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I have studied the diode model which treats diode like elements with constant voltage drop and depending on the bias of the diode the voltage drop varies. Now I'm starting to learn about the correct model, the diode has a variable voltage drop depending on the voltage, resistance.If I have a diode in series with a resistor how do I find the current through the diode so according to the IV curve I will be able to find the voltage and how does the resistor affect it?

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  • \$\begingroup\$ See if lednique.com/current-voltage-relationships/… helps for a simple graphical calculation. It's for LEDs but the same principle applies if you can draw the diode IV curve. \$\endgroup\$ – Transistor Mar 26 at 15:23
  • \$\begingroup\$ I used to solve it graphically. The intersection of VI curve and the load line. \$\endgroup\$ – Mitu Raj Mar 26 at 17:50
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If all you can see is a diode and a resistor, with no other information, then you can not find the current through the diode.

You must look at the entire circuit. Substitute an ideal voltage source for a forward-biased diode and calculate the current. Use whatever exponential model you like to calculate the actual forward voltage of the diode at that specific current level. Change your ideal voltage source voltage to the calculated diode voltage. Repeat until the values of diode voltage and current converge to your satisfaction.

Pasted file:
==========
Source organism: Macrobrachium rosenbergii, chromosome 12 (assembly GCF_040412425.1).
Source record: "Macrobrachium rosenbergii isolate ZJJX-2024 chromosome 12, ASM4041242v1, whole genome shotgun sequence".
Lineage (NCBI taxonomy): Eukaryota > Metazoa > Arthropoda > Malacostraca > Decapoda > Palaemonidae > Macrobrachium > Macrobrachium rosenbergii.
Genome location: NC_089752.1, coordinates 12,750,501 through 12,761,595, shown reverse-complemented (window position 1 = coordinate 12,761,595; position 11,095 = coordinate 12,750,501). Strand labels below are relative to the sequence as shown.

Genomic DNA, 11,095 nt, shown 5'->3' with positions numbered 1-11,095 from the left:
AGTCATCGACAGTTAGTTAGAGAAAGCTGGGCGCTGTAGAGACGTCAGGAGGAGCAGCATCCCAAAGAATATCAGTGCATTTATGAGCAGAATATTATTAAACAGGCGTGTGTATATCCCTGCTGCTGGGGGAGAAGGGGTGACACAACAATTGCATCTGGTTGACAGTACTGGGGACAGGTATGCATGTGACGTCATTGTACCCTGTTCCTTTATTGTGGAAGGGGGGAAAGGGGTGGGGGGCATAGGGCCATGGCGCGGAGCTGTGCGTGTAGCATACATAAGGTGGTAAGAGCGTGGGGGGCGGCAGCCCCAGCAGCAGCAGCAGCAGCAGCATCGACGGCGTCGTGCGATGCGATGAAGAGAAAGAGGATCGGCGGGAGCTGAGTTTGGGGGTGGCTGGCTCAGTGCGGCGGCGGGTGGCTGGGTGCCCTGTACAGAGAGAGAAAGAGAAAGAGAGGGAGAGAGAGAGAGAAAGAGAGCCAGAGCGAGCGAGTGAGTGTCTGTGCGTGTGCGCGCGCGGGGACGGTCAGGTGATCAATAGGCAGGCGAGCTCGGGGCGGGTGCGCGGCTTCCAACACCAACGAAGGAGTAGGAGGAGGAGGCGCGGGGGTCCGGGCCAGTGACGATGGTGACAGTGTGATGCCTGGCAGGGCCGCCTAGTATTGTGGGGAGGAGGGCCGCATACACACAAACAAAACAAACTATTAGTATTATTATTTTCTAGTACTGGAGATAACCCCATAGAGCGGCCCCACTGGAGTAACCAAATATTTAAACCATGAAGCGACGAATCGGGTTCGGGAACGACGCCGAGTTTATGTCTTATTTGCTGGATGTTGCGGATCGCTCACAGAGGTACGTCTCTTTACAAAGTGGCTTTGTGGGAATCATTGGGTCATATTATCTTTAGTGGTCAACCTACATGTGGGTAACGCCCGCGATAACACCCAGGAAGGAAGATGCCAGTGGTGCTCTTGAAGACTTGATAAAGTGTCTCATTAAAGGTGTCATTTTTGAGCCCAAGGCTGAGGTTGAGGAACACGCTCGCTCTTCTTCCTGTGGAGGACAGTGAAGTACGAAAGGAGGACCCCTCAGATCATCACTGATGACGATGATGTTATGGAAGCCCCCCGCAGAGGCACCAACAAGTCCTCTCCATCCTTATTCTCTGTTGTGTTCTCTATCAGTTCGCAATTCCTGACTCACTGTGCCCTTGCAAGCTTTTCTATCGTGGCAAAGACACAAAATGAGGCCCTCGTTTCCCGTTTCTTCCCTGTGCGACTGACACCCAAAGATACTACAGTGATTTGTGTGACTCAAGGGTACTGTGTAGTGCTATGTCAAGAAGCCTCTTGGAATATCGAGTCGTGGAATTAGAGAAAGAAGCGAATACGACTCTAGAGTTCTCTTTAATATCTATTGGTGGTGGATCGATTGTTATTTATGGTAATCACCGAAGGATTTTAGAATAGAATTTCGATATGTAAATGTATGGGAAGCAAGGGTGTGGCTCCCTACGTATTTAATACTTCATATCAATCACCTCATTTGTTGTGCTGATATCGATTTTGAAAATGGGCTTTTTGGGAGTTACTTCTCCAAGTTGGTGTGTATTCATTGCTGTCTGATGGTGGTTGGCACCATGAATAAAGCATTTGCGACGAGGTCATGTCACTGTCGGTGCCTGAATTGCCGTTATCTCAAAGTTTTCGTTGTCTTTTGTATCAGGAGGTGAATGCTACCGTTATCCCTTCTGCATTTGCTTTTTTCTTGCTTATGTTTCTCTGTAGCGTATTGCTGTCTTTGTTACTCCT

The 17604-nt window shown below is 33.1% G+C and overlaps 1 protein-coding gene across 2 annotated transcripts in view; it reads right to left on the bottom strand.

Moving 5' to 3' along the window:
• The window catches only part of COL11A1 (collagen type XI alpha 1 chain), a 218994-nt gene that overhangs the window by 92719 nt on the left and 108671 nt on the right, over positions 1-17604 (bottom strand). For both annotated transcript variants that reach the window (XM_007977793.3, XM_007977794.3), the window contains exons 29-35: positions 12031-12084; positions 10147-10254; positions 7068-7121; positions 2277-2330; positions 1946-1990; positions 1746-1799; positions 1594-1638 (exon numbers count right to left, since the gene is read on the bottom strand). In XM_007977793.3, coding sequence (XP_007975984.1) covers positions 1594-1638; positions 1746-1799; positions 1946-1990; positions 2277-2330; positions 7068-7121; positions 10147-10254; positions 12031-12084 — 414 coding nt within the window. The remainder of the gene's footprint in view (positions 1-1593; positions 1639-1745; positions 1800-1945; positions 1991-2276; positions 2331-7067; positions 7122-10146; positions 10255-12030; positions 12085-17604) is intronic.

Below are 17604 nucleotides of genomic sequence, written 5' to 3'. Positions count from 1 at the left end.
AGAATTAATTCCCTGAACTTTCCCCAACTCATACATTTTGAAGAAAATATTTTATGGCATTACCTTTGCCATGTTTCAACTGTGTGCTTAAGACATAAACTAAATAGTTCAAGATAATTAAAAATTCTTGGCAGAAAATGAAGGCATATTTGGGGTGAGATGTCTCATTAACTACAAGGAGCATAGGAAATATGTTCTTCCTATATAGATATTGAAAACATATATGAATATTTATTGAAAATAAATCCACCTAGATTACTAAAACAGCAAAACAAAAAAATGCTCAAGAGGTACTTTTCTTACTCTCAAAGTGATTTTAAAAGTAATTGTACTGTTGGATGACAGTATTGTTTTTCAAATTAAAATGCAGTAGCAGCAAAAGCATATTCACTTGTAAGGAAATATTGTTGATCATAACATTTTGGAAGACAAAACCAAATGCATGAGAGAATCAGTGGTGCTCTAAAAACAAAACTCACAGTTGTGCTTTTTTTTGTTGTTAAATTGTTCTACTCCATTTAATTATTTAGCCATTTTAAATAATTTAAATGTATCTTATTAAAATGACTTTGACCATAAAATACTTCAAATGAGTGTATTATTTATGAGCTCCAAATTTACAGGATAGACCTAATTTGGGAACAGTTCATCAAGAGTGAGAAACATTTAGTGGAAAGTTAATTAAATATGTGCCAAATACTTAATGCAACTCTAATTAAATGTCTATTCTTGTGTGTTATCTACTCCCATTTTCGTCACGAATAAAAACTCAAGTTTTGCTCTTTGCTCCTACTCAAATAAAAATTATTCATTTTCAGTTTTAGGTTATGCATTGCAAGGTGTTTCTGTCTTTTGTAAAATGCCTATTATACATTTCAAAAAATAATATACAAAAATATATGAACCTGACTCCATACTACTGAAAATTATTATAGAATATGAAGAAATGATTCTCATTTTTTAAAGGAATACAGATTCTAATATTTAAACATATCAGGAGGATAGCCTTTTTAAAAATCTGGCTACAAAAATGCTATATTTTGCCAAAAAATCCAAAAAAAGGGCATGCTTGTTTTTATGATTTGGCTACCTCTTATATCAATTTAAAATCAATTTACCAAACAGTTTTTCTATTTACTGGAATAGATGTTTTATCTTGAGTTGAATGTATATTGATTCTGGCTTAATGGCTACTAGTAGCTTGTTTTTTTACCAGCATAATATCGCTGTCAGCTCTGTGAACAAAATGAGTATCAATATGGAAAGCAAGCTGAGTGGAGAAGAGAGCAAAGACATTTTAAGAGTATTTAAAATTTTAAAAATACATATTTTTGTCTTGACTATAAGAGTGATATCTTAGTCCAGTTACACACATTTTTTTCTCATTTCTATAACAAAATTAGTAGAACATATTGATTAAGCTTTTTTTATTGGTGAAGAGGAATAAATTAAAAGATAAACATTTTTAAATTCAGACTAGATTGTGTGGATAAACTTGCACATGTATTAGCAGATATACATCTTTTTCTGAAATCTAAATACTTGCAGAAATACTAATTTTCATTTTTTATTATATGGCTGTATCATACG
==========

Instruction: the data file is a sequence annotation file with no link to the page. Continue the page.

Or, run a SPICE simulation.

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If the diode model is given by the function: $$I_d=f(V_d)$$

we can write the following equation for the series circuit:

$$V_d + V_R = V_s$$ $$ I_d=I_R=I $$

substituting with Ohms law and the first equation (here the subscripts \$s\$, \$R\$ and \$d\$ are for the source, resistor and the diode respectively: $$ I=f(V_d) = \frac{V_R}{R}=\frac{V_s-V_d}{R}$$

So now you have a function of \$V_d\$ on both sides, meaning that you can solve it graphically by plotting both \$f(V_d)\$ and the \$\frac{V_s-V_d}{R}\$ on the same plane and finding the intersection point. Or solve it analytically if \$f\$ is known and is of a solvable form.

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  • \$\begingroup\$ is the voltage function the IV curve? \$\endgroup\$ – Miss Mulan Mar 26 at 18:03
  • \$\begingroup\$ Yes. You can see that it is the relation between I and V \$\endgroup\$ – Eugene Sh. Mar 26 at 18:21
  • \$\begingroup\$ Can we use this process to solve more complex diode circuits? \$\endgroup\$ – Miss Mulan Mar 26 at 19:53
  • \$\begingroup\$ @MissMulan Depends what you mean by process :) But yeah, by writing equations for KVL and KCL (which I basically did here in the second and third equations) you can solve more complex circuits. \$\endgroup\$ – Eugene Sh. Mar 26 at 19:56
  • \$\begingroup\$ Ah okay thank you. \$\endgroup\$ – Miss Mulan Mar 26 at 19:57
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By hand you need to use the simplified model you learned.

Graphically you may find the bias point of the circuit.

Mathematically that circuit has no closed form solution.

Use LT Spice.

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  • \$\begingroup\$ Depending on the IV model it may very well have an analytical solution. Using LTSPICE is not an answer when someone is asking to calculate something. \$\endgroup\$ – Eugene Sh. Mar 26 at 15:03

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